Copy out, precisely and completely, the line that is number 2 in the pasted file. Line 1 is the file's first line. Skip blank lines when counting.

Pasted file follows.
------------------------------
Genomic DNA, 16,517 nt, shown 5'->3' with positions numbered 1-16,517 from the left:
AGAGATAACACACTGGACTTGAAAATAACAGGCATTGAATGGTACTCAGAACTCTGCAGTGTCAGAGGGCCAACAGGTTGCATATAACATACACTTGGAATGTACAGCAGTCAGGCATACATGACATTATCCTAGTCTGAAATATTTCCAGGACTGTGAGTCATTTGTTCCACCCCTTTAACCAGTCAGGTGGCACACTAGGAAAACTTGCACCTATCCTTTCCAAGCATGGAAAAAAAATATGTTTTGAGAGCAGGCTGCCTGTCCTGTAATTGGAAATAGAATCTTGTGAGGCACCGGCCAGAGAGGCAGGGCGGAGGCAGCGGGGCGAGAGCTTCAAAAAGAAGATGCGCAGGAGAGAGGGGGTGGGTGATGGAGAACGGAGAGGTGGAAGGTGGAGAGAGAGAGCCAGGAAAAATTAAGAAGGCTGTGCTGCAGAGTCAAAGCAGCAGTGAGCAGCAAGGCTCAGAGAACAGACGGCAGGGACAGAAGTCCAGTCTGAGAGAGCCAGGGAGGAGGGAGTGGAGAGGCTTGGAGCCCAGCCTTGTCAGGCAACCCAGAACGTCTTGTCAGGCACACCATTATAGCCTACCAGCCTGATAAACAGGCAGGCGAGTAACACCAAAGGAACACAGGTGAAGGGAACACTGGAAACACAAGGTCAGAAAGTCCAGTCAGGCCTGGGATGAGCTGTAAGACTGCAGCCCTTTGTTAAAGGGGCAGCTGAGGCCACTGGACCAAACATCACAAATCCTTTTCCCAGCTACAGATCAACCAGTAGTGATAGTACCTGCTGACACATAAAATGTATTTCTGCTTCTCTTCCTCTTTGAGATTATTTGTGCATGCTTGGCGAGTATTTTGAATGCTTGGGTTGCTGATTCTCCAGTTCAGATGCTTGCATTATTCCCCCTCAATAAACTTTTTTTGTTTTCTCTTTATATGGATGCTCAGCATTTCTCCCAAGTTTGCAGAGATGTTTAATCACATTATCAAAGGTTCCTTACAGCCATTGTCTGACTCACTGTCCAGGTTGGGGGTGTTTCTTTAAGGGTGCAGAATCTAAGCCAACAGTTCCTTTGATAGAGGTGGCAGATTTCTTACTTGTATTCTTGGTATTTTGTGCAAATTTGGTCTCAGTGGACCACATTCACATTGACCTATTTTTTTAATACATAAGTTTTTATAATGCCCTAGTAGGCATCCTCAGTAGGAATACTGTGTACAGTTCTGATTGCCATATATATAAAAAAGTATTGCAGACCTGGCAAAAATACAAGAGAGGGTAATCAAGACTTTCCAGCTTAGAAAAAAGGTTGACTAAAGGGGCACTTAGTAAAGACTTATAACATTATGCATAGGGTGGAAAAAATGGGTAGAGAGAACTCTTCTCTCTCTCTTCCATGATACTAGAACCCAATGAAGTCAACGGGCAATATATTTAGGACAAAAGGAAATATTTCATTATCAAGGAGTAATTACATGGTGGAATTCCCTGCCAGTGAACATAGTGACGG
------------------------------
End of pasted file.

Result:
AGAGATAACACACTGGACTTGAAAATAACAGGCATTGAATGGTACTCAGAACTCTGCAGTGTCAGAGGGCCAACAGGTTGCATATAACATACACTTGGAATGTACAGCAGTCAGGCATACATGACATTATCCTAGTCTGAAATATTTCCAGGACTGTGAGTCATTTGTTCCACCCCTTTAACCAGTCAGGTGGCACACTAGGAAAACTTGCACCTATCCTTTCCAAGCATGGAAAAAAAATATGTTTTGAGAGCAGGCTGCCTGTCCTGTAATTGGAAATAGAATCTTGTGAGGCACCGGCCAGAGAGGCAGGGCGGAGGCAGCGGGGCGAGAGCTTCAAAAAGAAGATGCGCAGGAGAGAGGGGGTGGGTGATGGAGAACGGAGAGGTGGAAGGTGGAGAGAGAGAGCCAGGAAAAATTAAGAAGGCTGTGCTGCAGAGTCAAAGCAGCAGTGAGCAGCAAGGCTCAGAGAACAGACGGCAGGGACAGAAGTCCAGTCTGAGAGAGCCAGGGAGGAGGGAGTGGAGAGGCTTGGAGCCCAGCCTTGTCAGGCAACCCAGAACGTCTTGTCAGGCACACCATTATAGCCTACCAGCCTGATAAACAGGCAGGCGAGTAACACCAAAGGAACACAGGTGAAGGGAACACTGGAAACACAAGGTCAGAAAGTCCAGTCAGGCCTGGGATGAGCTGTAAGACTGCAGCCCTTTGTTAAAGGGGCAGCTGAGGCCACTGGACCAAACATCACAAATCCTTTTCCCAGCTACAGATCAACCAGTAGTGATAGTACCTGCTGACACATAAAATGTATTTCTGCTTCTCTTCCTCTTTGAGATTATTTGTGCATGCTTGGCGAGTATTTTGAATGCTTGGGTTGCTGATTCTCCAGTTCAGATGCTTGCATTATTCCCCCTCAATAAACTTTTTTTGTTTTCTCTTTATATGGATGCTCAGCATTTCTCCCAAGTTTGCAGAGATGTTTAATCACATTATCAAAGGTTCCTTACAGCCATTGTCTGACTCACTGTCCAGGTTGGGGGTGTTTCTTTAAGGGTGCAGAATCTAAGCCAACAGTTCCTTTGATAGAGGTGGCAGATTTCTTACTTGTATTCTTGGTATTTTGTGCAAATTTGGTCTCAGTGGACCACATTCACATTGACCTATTTTTTTAATACATAAGTTTTTATAATGCCCTAGTAGGCATCCTCAGTAGGAATACTGTGTACAGTTCTGATTGCCATATATATAAAAAAGTATTGCAGACCTGGCAAAAATACAAGAGAGGGTAATCAAGACTTTCCAGCTTAGAAAAAAGGTTGACTAAAGGGGCACTTAGTAAAGACTTATAACATTATGCATAGGGTGGAAAAAATGGGTAGAGAGAACTCTTCTCTCTCTCTTCCATGATACTAGAACCCAATGAAGTCAACGGGCAATATATTTAGGACAAAAGGAAATATTTCATTATCAAGGAGTAATTACATGGTGGAATTCCCTGCCAGTGAACATAGTGACGG